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Last Updated: Monday, 8 November, 2004, 19:14 GMT
Iran nuclear 'agreement' welcomed
A general view of Iran's first nuclear reactor, being built in Bushehr
Iran faces the threat of sanctions if it does not halt its nuclear plans
Reports of a preliminary deal between Iran, the UK, France and Germany over Iran's nuclear programme have been given a cautious welcome.

The head of the UN's nuclear watchdog said the deal was very tentative but he hoped it would lead to the suspension of uranium enrichment in Iran.

Javier Solana, foreign policy chief for the European Union, said an agreement with Iran seemed "pretty close".

Diplomats have said sticking points may be over the scope of the suspension.

My feeling today is that we are pretty close to having an agreement
EU foreign policy chief Javier Solana
Details of the accord reached in Paris at the weekend have not been released.

Hossein Mousavian, head of the Iranian delegation in Paris, earlier said fundamental principles had been agreed in the talks.

Europe wants Iran to suspend enrichment of uranium in return for a trade deal, and an opportunity to buy nuclear fuel.

Javier Solana told Reuters news agency: "Progress has been made and we are now waiting for the final response from Iran.

"It's very difficult to give a definition of how close we are but my feeling today is that we are pretty close to having an agreement... let's hope for developments in the coming hours, days."

Weapons fears

Mohamed ElBaradei, head of the UN's International Atomic Energy Agency (IAEA), called the agreement "a step in the right direction".

A Western diplomat told the French news agency AFP that obstacles to an agreement revolve around the extent of the halt in Iran's uranium enrichment programme.

The EU would like Iran to suspend all its uranium enrichment activities indefinitely, whereas Iran is pushing for a six-month freeze covering only certain stages of the process, the diplomat said.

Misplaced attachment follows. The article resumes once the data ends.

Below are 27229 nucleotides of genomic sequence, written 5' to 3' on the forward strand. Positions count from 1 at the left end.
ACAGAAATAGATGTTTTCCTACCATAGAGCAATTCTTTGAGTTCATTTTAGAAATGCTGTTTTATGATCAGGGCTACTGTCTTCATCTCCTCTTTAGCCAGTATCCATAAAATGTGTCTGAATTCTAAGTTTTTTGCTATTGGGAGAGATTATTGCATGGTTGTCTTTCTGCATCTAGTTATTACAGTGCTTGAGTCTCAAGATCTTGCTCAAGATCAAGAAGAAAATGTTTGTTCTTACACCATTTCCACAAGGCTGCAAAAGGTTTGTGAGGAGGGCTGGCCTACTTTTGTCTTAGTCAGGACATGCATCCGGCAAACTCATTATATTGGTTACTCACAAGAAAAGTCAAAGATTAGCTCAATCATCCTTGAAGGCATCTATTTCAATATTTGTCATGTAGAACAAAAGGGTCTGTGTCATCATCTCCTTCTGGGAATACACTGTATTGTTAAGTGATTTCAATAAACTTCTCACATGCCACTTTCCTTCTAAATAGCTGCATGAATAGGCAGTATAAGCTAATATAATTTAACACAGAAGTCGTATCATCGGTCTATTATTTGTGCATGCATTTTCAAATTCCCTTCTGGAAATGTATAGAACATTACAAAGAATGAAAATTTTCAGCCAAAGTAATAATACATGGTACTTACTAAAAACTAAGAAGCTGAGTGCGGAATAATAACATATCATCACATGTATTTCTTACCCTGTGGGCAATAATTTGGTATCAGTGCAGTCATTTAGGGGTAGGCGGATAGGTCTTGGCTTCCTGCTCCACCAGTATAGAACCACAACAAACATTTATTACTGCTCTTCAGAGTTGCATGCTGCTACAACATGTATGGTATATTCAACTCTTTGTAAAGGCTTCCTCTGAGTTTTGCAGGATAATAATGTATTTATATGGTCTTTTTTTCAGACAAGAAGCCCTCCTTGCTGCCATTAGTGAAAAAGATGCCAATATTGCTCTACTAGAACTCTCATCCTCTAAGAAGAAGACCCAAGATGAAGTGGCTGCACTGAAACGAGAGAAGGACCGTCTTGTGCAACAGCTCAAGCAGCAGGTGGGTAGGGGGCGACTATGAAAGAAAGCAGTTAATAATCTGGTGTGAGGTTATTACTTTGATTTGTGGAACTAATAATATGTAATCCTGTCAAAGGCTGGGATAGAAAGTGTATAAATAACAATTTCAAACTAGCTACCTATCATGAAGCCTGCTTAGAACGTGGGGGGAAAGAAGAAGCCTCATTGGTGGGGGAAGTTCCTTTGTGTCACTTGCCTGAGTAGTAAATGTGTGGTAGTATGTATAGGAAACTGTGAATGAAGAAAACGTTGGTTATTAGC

The IAEA has threatened to report Iran to the UN Security Council over fears it may have a secret weapons programme.

Mr Solana said he believed there would be no need to follow that course if a deal was reached before the IAEA's next meeting on 25 November.

'Difficult but useful'

Iran denies that it is seeking to acquire a nuclear arsenal.

A spokesman for the IAEA told the BBC the two sides were expected to report back to each other on Wednesday.

German Foreign Ministry spokeswoman Antje Leendertse said the talks had been "difficult but useful".

White House spokesman Scott McClellan said the international community was determined to prevent Iran developing nuclear weapons "through diplomatic means".

Iranian Foreign Minister Kamal Kharrazi told state-run television the move was a "positive trend" which would help "build confidence".

But an influential conservative newspaper, the Islamic Republic, has rejected the idea of a deal with Europe, and defended Iran's right to arm itself with nuclear weapons.

Regional analyst Sadeq Saba says this is the first time a publication seen as close to the Iranian supreme leader, Ayatollah Ali Khamenei, has openly called for a nuclear Iran.




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The efforts to resolve Iran's nuclear crisis



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